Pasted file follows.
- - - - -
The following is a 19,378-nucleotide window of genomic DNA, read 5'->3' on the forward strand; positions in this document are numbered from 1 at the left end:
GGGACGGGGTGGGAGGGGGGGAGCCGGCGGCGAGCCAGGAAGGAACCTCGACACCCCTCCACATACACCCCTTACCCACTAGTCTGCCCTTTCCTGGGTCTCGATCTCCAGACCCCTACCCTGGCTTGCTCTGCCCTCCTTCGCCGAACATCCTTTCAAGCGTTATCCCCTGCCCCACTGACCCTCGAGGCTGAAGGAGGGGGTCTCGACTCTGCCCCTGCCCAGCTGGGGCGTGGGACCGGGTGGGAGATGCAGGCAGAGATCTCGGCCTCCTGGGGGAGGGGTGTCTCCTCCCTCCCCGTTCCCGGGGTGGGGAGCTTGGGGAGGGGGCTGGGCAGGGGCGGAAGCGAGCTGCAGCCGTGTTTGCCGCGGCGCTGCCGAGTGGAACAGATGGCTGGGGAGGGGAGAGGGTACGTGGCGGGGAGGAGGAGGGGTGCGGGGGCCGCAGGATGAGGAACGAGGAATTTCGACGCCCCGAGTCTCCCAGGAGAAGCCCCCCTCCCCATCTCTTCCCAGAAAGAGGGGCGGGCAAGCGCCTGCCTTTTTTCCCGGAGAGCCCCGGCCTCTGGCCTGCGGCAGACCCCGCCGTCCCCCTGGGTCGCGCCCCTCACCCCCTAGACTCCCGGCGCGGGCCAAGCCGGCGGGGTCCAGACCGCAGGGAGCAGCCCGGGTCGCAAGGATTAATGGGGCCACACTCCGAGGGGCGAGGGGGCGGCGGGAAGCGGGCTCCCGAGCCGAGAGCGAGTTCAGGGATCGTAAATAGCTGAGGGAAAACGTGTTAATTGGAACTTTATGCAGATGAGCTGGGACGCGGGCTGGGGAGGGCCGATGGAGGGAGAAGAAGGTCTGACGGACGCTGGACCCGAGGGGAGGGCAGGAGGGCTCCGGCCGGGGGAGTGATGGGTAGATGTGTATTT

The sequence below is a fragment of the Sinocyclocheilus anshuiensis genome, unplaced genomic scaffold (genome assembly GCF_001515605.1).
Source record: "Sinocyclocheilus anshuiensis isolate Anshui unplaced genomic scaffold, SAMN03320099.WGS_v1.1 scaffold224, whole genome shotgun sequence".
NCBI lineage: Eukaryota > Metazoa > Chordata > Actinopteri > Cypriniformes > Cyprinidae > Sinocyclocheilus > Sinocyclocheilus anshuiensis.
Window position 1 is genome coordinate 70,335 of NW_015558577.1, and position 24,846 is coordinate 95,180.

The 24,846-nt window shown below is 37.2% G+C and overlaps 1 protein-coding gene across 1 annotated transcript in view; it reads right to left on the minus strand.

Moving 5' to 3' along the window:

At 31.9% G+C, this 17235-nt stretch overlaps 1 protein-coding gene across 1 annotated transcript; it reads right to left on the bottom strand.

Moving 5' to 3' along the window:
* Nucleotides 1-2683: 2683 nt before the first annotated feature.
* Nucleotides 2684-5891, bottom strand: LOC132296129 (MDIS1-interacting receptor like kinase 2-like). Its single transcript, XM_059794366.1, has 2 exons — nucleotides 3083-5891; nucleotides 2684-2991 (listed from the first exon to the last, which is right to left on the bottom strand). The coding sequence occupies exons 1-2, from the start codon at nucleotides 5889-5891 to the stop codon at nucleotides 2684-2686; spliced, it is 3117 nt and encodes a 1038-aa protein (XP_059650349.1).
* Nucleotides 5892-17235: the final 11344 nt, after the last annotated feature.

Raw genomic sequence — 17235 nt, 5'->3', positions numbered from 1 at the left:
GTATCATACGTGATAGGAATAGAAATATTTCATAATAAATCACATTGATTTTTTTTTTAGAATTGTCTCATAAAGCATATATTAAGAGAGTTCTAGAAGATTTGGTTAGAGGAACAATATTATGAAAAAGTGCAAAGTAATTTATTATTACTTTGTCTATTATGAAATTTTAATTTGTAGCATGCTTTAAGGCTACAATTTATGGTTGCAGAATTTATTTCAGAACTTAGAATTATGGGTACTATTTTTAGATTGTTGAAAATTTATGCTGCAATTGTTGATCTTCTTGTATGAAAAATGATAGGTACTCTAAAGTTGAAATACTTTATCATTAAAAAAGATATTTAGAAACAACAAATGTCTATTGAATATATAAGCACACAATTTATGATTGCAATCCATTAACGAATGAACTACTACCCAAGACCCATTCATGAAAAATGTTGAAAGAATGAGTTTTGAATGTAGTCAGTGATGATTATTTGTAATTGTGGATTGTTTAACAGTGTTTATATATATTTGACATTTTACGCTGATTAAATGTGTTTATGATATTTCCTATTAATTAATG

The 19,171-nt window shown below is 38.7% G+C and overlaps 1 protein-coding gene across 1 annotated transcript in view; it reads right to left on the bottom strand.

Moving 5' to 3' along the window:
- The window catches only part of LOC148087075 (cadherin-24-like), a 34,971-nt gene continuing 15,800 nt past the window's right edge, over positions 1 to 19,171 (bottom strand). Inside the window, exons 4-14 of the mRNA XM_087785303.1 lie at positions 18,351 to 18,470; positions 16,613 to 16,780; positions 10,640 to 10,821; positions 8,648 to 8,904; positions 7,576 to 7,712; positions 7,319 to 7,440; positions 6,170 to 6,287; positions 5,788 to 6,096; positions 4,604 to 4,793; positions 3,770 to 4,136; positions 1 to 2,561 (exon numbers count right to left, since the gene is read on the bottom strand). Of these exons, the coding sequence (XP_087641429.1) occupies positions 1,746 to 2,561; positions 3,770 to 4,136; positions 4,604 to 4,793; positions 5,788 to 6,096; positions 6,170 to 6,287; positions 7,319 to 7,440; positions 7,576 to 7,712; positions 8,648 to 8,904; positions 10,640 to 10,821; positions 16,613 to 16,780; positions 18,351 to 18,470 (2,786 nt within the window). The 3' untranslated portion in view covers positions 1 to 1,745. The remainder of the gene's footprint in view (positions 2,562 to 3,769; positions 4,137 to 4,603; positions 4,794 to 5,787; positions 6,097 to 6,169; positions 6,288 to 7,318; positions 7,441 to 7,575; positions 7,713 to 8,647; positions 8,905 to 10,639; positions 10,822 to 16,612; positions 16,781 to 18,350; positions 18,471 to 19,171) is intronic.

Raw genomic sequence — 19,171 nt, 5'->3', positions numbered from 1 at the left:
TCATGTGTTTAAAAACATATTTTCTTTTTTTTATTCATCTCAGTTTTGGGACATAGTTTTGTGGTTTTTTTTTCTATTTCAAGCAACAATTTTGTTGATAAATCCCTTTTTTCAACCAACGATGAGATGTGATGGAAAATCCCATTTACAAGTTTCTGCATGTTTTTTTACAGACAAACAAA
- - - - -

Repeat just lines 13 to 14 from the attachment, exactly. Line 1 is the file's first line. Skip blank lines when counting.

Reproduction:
* Nucleotides 5892-17235: the final 11344 nt, after the last annotated feature.

Raw genomic sequence — 17235 nt, 5'->3', positions numbered from 1 at the left: